By Shreyansi Singh
(Reuters) – Gold edged lower on Thursday as risk appetite was boosted by positive trial results of an experimental COVID-19 treatment, although the U.S. Federal Reserve’s decision to keep interest rates near zero kept bullion above the $1,700 per ounce level.
Spot gold fell 0.1% to $1,710.26 per ounce by 0327 GMT. U.S. gold futures rose 0.7% to $1,725.70 per ounce.
“We have risk sentiment blossoming again, and that’s just not a good optic for gold to go higher,” said Stephen Innes, chief market strategist at financial services firm AxiCorp.
“But the massive support we’re getting from the Fed is underpinning the general trend of support for gold… Gold is going to look very attractive as it doesn’t cost anything to hold it right now.”
Risk sentiment got a boost after the top U.S. infectious disease official said early clinical trial results showed Gilead Sciences Inc’s experimental antiviral drug remdesivir helped patients recover more quickly from illness caused by the coronavirus.
Asian stocks rose to a fresh seven-week high on the news, while the U.S. dollar held near a two-week low after the Fed left its interest rates near zero and repeated a vow to use its “full range of tools” to shore up an economy hammered by the pandemic.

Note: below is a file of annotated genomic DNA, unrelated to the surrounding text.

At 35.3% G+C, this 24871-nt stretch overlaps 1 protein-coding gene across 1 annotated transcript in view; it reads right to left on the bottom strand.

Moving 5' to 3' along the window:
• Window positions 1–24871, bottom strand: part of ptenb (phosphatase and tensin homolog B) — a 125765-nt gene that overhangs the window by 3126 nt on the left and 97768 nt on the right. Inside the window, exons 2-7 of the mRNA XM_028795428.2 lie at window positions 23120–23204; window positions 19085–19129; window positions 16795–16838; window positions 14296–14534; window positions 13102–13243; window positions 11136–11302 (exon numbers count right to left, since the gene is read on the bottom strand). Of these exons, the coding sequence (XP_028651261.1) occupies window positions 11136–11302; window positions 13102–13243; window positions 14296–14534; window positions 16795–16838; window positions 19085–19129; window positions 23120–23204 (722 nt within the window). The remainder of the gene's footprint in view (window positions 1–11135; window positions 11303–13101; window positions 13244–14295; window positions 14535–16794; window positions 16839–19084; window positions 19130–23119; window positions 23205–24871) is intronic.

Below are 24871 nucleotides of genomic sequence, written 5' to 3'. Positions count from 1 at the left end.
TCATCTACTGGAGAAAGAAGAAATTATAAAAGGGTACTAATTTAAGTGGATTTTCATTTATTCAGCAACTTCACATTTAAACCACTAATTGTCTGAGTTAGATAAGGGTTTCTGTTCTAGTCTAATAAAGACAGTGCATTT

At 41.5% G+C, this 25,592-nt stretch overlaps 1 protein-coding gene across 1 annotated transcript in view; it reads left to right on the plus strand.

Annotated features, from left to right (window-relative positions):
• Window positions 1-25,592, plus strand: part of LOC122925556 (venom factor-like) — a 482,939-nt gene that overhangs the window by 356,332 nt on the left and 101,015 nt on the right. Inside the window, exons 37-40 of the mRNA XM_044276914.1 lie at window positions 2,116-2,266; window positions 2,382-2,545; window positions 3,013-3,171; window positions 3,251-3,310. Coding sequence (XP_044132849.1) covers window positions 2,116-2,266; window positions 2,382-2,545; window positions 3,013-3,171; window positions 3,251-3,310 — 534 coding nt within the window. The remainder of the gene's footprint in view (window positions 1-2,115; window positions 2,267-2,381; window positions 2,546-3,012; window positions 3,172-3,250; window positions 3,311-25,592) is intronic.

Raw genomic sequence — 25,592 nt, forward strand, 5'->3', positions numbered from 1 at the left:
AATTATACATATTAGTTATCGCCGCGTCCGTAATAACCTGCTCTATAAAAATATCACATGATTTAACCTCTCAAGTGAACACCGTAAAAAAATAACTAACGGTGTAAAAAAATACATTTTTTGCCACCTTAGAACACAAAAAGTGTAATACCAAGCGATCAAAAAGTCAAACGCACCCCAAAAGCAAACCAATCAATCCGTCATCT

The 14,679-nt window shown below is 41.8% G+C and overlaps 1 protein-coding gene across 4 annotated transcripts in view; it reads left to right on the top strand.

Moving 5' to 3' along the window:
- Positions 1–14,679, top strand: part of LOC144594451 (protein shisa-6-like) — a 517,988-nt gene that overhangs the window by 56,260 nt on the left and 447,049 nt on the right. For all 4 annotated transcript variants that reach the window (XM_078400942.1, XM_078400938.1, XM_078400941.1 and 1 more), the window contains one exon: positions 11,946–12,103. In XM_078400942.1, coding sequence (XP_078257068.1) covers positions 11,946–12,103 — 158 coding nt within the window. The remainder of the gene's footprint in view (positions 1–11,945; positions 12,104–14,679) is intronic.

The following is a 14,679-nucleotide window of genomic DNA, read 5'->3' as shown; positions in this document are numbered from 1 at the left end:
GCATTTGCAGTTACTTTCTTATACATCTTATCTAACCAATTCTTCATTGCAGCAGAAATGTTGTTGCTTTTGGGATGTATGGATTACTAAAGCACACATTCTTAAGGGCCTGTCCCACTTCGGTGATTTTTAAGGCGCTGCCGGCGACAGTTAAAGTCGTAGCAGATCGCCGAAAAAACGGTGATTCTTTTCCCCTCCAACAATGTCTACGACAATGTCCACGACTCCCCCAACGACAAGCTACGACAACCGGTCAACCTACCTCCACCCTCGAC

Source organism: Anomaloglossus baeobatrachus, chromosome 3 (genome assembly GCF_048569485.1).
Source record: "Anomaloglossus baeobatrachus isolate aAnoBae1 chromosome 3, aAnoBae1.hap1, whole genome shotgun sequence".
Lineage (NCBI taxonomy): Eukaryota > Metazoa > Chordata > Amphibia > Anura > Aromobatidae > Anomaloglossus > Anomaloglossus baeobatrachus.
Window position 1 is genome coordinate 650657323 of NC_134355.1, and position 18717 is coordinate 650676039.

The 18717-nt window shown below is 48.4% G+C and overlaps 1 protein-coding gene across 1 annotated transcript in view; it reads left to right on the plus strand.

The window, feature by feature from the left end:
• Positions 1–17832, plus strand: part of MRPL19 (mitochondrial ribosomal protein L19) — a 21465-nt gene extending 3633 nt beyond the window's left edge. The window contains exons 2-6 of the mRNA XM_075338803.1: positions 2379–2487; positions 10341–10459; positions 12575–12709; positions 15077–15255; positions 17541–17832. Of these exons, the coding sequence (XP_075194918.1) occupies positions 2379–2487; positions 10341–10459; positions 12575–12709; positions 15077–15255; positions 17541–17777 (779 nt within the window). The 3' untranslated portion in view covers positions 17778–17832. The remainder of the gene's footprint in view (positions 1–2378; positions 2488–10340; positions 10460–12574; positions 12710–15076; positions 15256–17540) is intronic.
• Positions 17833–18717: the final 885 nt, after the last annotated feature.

Lower interest rates reduce the opportunity cost of holding non-yielding gold, which also tends to benefit from widespread stimulus measures as it’s often seen as a hedge against inflation and currency debasement.
Investors also took stock of data showing factory activity in China expanded for a second straight month in April as more businesses resumed work, but a worsening slump in export orders pointed to a long road to recovery.
Market participants now await a policy decision from the European Central Bank later on Thursday, amid pressure on the central bank to deploy even more firepower to prop up an economy that could shrink by a tenth this year, just weeks after unveiling a massive stimulus scheme.
Pointing to the growing economic pain from the virus outbreak and bolstering demand for safe havens such as gold, the U.S. economy contracted in the first quarter at its sharpest pace since the Great Recession, while economists expect an even sharper contraction in the second quarter.
Among other precious metals, palladium rose 0.5% to $1,944.88 an ounce, while platinum fell 0.1% to $773.54 per ounce and silver slipped 0.8% to $15.24 per ounce.
(Reporting by Shreyansi Singh in Bengaluru; Editing by Subhranshu Sahu)